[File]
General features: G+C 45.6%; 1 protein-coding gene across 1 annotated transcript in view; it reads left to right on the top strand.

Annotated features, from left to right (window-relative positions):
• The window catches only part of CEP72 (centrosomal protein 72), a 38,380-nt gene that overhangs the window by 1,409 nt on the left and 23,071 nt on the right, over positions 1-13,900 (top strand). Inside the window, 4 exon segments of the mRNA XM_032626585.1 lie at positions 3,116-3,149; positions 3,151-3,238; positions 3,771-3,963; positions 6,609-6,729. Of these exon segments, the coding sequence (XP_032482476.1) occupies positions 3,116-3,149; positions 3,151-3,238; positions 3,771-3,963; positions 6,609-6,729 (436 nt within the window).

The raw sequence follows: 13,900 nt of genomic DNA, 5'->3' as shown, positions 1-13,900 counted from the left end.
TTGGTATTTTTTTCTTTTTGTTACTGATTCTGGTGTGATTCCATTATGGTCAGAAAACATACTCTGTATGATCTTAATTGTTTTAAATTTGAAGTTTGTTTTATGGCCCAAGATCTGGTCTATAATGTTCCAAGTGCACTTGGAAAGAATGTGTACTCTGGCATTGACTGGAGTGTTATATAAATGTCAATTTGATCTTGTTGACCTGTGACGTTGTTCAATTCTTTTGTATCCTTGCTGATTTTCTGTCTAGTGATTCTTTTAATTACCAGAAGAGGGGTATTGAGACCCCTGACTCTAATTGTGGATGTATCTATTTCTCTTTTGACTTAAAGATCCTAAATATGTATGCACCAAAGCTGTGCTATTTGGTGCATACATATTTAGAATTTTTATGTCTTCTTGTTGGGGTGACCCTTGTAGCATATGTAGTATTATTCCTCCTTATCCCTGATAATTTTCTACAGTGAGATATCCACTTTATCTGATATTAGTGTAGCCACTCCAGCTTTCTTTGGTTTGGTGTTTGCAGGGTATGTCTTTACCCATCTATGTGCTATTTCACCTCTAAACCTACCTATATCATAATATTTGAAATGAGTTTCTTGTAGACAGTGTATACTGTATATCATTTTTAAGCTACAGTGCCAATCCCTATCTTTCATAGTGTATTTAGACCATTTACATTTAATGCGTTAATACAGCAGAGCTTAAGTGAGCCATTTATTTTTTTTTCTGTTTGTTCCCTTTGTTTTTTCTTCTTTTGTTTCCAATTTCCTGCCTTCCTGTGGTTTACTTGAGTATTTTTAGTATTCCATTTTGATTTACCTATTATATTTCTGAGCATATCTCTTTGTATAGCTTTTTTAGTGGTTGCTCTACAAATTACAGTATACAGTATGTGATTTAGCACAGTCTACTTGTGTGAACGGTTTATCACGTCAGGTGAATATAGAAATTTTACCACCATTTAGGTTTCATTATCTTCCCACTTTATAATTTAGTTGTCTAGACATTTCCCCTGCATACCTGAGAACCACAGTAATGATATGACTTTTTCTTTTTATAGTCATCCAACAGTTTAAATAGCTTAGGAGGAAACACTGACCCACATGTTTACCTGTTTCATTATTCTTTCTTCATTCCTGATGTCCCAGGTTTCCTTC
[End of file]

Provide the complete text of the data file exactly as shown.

General features: G+C 45.6%; 1 protein-coding gene across 1 annotated transcript in view; it reads left to right on the top strand.

Annotated features, from left to right (window-relative positions):
• The window catches only part of CEP72 (centrosomal protein 72), a 38,380-nt gene that overhangs the window by 1,409 nt on the left and 23,071 nt on the right, over positions 1-13,900 (top strand). Inside the window, 4 exon segments of the mRNA XM_032626585.1 lie at positions 3,116-3,149; positions 3,151-3,238; positions 3,771-3,963; positions 6,609-6,729. Of these exon segments, the coding sequence (XP_032482476.1) occupies positions 3,116-3,149; positions 3,151-3,238; positions 3,771-3,963; positions 6,609-6,729 (436 nt within the window).

The raw sequence follows: 13,900 nt of genomic DNA, 5'->3' as shown, positions 1-13,900 counted from the left end.
TTGGTATTTTTTTCTTTTTGTTACTGATTCTGGTGTGATTCCATTATGGTCAGAAAACATACTCTGTATGATCTTAATTGTTTTAAATTTGAAGTTTGTTTTATGGCCCAAGATCTGGTCTATAATGTTCCAAGTGCACTTGGAAAGAATGTGTACTCTGGCATTGACTGGAGTGTTATATAAATGTCAATTTGATCTTGTTGACCTGTGACGTTGTTCAATTCTTTTGTATCCTTGCTGATTTTCTGTCTAGTGATTCTTTTAATTACCAGAAGAGGGGTATTGAGACCCCTGACTCTAATTGTGGATGTATCTATTTCTCTTTTGACTTAAAGATCCTAAATATGTATGCACCAAAGCTGTGCTATTTGGTGCATACATATTTAGAATTTTTATGTCTTCTTGTTGGGGTGACCCTTGTAGCATATGTAGTATTATTCCTCCTTATCCCTGATAATTTTCTACAGTGAGATATCCACTTTATCTGATATTAGTGTAGCCACTCCAGCTTTCTTTGGTTTGGTGTTTGCAGGGTATGTCTTTACCCATCTATGTGCTATTTCACCTCTAAACCTACCTATATCATAATATTTGAAATGAGTTTCTTGTAGACAGTGTATACTGTATATCATTTTTAAGCTACAGTGCCAATCCCTATCTTTCATAGTGTATTTAGACCATTTACATTTAATGCGTTAATACAGCAGAGCTTAAGTGAGCCATTTATTTTTTTTTCTGTTTGTTCCCTTTGTTTTTTCTTCTTTTGTTTCCAATTTCCTGCCTTCCTGTGGTTTACTTGAGTATTTTTAGTATTCCATTTTGATTTACCTATTATATTTCTGAGCATATCTCTTTGTATAGCTTTTTTAGTGGTTGCTCTACAAATTACAGTATACAGTATGTGATTTAGCACAGTCTACTTGTGTGAACGGTTTATCACGTCAGGTGAATATAGAAATTTTACCACCATTTAGGTTTCATTATCTTCCCACTTTATAATTTAGTTGTCTAGACATTTCCCCTGCATACCTGAGAACCACAGTAATGATATGACTTTTTCTTTTTATAGTCATCCAACAGTTTAAATAGCTTAGGAGGAAACACTGACCCACATGTTTACCTGTTTCATTATTCTTTCTTCATTCCTGATGTCCCAGGTTTCCTTC